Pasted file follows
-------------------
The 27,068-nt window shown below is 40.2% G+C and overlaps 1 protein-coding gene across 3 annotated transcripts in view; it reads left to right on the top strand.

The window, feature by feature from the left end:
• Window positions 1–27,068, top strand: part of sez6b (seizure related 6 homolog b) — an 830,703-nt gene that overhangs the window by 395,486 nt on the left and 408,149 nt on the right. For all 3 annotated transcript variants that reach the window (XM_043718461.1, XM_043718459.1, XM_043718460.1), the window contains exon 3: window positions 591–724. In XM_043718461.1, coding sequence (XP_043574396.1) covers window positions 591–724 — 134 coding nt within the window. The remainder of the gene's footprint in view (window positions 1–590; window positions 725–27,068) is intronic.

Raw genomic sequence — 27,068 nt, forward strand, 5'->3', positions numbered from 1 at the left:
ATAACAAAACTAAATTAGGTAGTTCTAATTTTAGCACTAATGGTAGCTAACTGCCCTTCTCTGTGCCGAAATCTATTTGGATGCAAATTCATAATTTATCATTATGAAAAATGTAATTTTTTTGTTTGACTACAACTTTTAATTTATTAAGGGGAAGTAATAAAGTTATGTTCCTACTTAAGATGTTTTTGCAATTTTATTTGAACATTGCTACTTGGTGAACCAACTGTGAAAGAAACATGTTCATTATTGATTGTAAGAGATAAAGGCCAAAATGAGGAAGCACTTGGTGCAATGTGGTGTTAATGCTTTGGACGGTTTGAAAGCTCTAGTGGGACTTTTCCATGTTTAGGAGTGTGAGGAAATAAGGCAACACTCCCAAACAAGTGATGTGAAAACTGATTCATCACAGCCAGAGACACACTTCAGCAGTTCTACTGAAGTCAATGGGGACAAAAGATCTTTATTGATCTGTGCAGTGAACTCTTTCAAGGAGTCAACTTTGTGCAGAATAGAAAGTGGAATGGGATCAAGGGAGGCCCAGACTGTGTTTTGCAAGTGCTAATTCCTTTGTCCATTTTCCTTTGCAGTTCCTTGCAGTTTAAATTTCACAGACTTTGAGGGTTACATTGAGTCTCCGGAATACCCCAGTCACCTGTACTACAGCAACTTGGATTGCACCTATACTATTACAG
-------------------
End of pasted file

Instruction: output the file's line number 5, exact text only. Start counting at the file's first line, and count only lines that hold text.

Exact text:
ATAACAAAACTAAATTAGGTAGTTCTAATTTTAGCACTAATGGTAGCTAACTGCCCTTCTCTGTGCCGAAATCTATTTGGATGCAAATTCATAATTTATCATTATGAAAAATGTAATTTTTTTGTTTGACTACAACTTTTAATTTATTAAGGGGAAGTAATAAAGTTATGTTCCTACTTAAGATGTTTTTGCAATTTTATTTGAACATTGCTACTTGGTGAACCAACTGTGAAAGAAACATGTTCATTATTGATTGTAAGAGATAAAGGCCAAAATGAGGAAGCACTTGGTGCAATGTGGTGTTAATGCTTTGGACGGTTTGAAAGCTCTAGTGGGACTTTTCCATGTTTAGGAGTGTGAGGAAATAAGGCAACACTCCCAAACAAGTGATGTGAAAACTGATTCATCACAGCCAGAGACACACTTCAGCAGTTCTACTGAAGTCAATGGGGACAAAAGATCTTTATTGATCTGTGCAGTGAACTCTTTCAAGGAGTCAACTTTGTGCAGAATAGAAAGTGGAATGGGATCAAGGGAGGCCCAGACTGTGTTTTGCAAGTGCTAATTCCTTTGTCCATTTTCCTTTGCAGTTCCTTGCAGTTTAAATTTCACAGACTTTGAGGGTTACATTGAGTCTCCGGAATACCCCAGTCACCTGTACTACAGCAACTTGGATTGCACCTATACTATTACAG